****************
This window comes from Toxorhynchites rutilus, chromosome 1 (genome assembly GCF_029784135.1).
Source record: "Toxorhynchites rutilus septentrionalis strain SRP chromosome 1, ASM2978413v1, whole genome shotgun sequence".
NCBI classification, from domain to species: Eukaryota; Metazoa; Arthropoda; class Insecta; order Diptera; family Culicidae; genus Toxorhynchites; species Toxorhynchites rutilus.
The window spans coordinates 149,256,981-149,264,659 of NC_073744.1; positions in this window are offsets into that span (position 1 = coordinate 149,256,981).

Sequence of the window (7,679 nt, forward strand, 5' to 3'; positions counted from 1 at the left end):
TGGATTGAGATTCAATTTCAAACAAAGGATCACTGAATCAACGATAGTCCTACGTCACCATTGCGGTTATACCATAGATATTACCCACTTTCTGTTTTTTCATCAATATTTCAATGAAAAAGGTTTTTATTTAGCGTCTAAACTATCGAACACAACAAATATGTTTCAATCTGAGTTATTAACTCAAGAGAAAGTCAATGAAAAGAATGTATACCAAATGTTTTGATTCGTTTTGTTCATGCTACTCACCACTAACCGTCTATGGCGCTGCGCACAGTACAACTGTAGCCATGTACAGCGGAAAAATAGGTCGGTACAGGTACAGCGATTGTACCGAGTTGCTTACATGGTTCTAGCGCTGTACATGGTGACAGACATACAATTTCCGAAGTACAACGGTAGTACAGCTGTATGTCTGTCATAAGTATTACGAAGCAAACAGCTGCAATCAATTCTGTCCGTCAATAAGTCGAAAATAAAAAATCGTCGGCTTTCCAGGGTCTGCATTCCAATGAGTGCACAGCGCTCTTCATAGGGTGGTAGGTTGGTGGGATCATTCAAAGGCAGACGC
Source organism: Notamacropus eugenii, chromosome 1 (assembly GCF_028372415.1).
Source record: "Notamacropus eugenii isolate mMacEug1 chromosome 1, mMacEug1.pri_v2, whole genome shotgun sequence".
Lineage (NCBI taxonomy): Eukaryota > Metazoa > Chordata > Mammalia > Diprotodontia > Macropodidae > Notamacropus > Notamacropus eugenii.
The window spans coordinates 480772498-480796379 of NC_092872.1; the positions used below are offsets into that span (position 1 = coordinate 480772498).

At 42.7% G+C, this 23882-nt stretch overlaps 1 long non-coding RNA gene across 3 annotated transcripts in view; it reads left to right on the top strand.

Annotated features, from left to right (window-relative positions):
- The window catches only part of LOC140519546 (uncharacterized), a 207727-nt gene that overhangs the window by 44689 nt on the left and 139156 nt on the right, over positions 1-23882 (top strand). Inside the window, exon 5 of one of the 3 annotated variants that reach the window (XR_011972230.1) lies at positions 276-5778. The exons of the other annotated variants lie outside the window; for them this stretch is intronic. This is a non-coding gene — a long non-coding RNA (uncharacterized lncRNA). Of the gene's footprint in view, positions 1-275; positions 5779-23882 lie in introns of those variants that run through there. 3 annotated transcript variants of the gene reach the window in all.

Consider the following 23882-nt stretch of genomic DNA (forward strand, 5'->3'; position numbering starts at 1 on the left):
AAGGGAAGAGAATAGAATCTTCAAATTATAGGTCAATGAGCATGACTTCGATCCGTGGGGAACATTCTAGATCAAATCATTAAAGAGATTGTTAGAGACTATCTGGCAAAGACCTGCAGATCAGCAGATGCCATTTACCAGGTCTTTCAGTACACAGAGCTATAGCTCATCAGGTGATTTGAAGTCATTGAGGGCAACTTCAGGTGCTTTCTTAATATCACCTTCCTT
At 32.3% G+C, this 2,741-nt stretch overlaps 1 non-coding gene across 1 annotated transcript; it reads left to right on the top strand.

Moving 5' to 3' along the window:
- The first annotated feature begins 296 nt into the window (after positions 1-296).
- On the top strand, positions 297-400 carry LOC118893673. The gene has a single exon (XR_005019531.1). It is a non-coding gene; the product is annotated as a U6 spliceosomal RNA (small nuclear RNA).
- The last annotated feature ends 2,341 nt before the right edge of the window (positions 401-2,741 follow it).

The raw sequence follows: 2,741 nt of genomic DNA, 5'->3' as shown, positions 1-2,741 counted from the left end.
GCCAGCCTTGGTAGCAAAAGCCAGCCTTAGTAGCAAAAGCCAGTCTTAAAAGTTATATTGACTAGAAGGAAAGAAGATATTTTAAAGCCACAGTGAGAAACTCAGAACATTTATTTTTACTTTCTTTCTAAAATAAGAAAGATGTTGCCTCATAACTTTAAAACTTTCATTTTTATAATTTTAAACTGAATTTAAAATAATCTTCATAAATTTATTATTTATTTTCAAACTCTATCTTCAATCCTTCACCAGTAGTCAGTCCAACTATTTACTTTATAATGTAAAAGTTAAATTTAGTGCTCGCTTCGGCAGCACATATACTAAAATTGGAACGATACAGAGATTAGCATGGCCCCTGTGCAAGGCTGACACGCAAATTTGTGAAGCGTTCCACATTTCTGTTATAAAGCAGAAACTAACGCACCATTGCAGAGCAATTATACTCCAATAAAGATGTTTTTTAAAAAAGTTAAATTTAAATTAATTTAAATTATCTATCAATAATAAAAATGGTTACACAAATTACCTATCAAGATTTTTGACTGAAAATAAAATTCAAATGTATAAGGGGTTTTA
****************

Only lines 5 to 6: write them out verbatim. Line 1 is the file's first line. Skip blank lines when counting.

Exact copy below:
Sequence of the window (7,679 nt, forward strand, 5' to 3'; positions counted from 1 at the left end):
TGGATTGAGATTCAATTTCAAACAAAGGATCACTGAATCAACGATAGTCCTACGTCACCATTGCGGTTATACCATAGATATTACCCACTTTCTGTTTTTTCATCAATATTTCAATGAAAAAGGTTTTTATTTAGCGTCTAAACTATCGAACACAACAAATATGTTTCAATCTGAGTTATTAACTCAAGAGAAAGTCAATGAAAAGAATGTATACCAAATGTTTTGATTCGTTTTGTTCATGCTACTCACCACTAACCGTCTATGGCGCTGCGCACAGTACAACTGTAGCCATGTACAGCGGAAAAATAGGTCGGTACAGGTACAGCGATTGTACCGAGTTGCTTACATGGTTCTAGCGCTGTACATGGTGACAGACATACAATTTCCGAAGTACAACGGTAGTACAGCTGTATGTCTGTCATAAGTATTACGAAGCAAACAGCTGCAATCAATTCTGTCCGTCAATAAGTCGAAAATAAAAAATCGTCGGCTTTCCAGGGTCTGCATTCCAATGAGTGCACAGCGCTCTTCATAGGGTGGTAGGTTGGTGGGATCATTCAAAGGCAGACGC